Why Adam Crozier shouldn't buy Five for ITV

Oh, come off it. ITV to buy Five from RTL?

Dan Sabbagh (at Beehive City) and James Ashton (at The Sunday Times) bravely argue that this story has legs. But short of discovering a hidden pot of gold at the bottom of Dawn Airey’s garden, I find it hard to credit.

1) Yes, the mooted savings of £100m sound like a lot (in fact, they’re around one-third of Five’s turnover). But next to ITV’s revenues of £1.9bn, this amount looks less impressive. Under its own steam, ITV plc delivered cost savings of £169m last year. This year, its profits will leap by £100m without any help from Five, thanks to resurgent ad revenues. The immediate crisis in terms of ad revenue declines is over. While this proposal smacks of opportunism, the time for opportunism is past.

2) What would ITV be buying? Around 6% of the nation’s telly-bound eyeballs — a proportion unchanged at Five since 2005 — and 8% of net TV advertising in the UK. Yet why buy more old-fashioned distribution capacity when YouTube – four years old this month – is selling moves to rent and streaming Indian Premier League cricket in the US? Buying Five would be a ridiculously defensive move.

3) In addition, ITV would be buying the rights to Five’s wobbly brand proposition. (Quick: what’s the channel’s slogan? *) Plus that coveted No.5 slot on EPGs (Yet as Lord Grade himself was wont to muse, the value of this is anyone’s guess in a world where web and telly are set on a permanent collision course.)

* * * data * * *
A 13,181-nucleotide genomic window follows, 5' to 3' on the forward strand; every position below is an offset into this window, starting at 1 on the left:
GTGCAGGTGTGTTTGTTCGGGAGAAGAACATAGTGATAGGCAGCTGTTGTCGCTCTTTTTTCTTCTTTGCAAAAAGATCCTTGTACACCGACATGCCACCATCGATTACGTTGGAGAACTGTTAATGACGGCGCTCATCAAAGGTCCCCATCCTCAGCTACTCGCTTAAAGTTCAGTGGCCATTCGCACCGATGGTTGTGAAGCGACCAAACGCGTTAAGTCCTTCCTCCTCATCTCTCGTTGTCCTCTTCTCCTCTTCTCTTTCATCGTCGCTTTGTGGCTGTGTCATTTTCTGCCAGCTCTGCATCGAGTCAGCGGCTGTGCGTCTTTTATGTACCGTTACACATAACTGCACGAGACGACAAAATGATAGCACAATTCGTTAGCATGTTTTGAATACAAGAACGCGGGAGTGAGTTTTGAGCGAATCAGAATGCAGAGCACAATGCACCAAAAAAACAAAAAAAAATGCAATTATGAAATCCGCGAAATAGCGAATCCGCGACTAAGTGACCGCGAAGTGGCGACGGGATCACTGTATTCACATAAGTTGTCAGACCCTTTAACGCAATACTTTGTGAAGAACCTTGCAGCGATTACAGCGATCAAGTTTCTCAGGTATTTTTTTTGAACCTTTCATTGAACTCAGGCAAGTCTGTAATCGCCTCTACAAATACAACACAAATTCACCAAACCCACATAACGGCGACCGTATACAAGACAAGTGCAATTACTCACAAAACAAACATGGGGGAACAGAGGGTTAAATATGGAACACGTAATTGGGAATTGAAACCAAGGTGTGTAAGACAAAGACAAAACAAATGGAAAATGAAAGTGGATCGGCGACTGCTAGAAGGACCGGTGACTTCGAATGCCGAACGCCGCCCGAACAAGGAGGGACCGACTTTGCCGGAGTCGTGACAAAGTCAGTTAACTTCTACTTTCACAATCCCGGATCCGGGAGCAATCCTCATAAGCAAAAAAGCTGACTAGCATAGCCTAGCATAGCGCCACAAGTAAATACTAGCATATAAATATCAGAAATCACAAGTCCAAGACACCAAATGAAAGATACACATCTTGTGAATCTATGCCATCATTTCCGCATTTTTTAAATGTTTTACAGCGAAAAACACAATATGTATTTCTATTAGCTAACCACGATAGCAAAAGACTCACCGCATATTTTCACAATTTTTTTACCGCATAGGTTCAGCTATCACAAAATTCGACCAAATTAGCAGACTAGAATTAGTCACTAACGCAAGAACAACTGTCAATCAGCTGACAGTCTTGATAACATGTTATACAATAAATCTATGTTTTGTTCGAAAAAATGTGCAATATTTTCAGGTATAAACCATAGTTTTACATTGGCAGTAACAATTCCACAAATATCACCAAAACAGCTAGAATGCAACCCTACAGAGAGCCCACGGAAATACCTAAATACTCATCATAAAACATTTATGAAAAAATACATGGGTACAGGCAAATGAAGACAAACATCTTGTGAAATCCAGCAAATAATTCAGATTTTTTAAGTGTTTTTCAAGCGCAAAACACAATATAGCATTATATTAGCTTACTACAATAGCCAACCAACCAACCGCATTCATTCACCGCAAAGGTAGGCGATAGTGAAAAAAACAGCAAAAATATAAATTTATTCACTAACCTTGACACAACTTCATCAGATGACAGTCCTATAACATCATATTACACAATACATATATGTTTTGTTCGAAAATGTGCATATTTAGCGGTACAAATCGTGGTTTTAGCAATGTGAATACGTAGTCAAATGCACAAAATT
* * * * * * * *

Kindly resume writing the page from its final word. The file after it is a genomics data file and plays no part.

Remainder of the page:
4) You don’t hire a CEO like Adam Crozier (in exchange for £14m over five years) as the boss of a heavily-indebted company and then allow him to restart the wheezing wurtlitzer of industry consolidation. For that money, Crozier should set his sights on tougher challenges that matter in the long term, like boosting revenues in competitive markets beyond ITV’s quasi-monopoly of commercial TV impacts. For ITV’s own production arm — perennially trying to sell more stuff elsewhere – another vertically integrated distribution channel would represent the softest of options.

5) The Competition Commission would have a whale of time with an ITV-RTL merger. The Commission already considers ITV to be a hapless monopolist. On this basis, how much of the benefit accruing from a deal to buy Five would ITV’s shareholders be allowed to enjoy? Very little indeed, I suspect. Meanwhile, for ITV’s management, the distractions of dealing with regulators and an internal reorganisation would loom large.

I know, I know. Everything has its price. Five remains a problem in search of a solution. And Alex de Groote, an analyst at Panmure Gordon, suggests that ‘consolidation is being talked about”.

And yes, we really should wait to see what the Competition Commission says later this week about the regulatory regime under ITV sells advertising. (Yet having read the Commission’s aggressive interim report, I can’t imagine it smiling benignly upon a profitable extension of ITV’s monopoly. Even if did agree a deal — and that’s one big “if” — the terms of Contract Rights Renewal would presumably be tightened.)

ITV to bid for Five? Either RTL is getting very desperate or the silly season has arrived already.

* It’s ‘Hello, we are Five”.

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